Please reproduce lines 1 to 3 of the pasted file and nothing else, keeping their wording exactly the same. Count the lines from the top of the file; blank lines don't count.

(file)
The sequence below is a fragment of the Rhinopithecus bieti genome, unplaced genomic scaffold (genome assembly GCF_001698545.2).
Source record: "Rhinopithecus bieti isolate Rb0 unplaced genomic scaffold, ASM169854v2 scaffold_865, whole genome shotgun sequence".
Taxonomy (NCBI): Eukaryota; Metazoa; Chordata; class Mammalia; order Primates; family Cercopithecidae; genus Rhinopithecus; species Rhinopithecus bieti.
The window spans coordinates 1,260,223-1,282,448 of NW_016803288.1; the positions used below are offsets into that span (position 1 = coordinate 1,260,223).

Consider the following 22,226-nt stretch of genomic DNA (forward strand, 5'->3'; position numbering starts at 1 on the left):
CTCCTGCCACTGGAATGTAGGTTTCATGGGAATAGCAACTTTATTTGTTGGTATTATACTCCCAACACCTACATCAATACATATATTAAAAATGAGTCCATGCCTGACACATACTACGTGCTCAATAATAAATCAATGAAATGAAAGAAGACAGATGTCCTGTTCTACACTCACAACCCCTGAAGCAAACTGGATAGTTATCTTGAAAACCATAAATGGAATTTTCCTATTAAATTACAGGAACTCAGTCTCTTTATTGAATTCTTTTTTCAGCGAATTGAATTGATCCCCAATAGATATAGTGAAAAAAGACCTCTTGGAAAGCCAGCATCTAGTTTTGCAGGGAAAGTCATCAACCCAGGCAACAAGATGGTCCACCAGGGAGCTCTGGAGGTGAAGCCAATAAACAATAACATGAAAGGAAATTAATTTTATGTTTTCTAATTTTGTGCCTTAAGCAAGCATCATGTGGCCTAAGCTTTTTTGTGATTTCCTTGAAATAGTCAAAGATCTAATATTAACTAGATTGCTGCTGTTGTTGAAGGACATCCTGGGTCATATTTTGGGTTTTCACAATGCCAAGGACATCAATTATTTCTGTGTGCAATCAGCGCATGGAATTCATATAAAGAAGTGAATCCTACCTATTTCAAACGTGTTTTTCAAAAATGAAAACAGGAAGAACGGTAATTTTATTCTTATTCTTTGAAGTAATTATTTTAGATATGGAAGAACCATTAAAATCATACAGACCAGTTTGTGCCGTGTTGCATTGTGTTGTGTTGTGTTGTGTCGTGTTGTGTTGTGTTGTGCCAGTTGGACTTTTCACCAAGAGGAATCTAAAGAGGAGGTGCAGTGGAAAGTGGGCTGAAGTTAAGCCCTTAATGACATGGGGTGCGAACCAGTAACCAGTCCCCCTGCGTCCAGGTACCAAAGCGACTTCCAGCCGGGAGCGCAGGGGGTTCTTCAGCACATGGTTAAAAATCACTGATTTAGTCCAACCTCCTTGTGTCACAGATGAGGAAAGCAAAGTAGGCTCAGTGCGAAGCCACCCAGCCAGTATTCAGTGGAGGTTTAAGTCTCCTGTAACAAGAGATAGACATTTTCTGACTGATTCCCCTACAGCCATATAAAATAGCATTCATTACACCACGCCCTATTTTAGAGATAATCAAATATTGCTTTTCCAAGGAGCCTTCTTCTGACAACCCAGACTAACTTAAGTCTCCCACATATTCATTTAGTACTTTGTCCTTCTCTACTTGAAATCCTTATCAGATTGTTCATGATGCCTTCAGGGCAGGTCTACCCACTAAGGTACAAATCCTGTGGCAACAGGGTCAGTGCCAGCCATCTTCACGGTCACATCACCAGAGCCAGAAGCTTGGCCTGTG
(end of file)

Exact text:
The sequence below is a fragment of the Rhinopithecus bieti genome, unplaced genomic scaffold (genome assembly GCF_001698545.2).
Source record: "Rhinopithecus bieti isolate Rb0 unplaced genomic scaffold, ASM169854v2 scaffold_865, whole genome shotgun sequence".
Taxonomy (NCBI): Eukaryota; Metazoa; Chordata; class Mammalia; order Primates; family Cercopithecidae; genus Rhinopithecus; species Rhinopithecus bieti.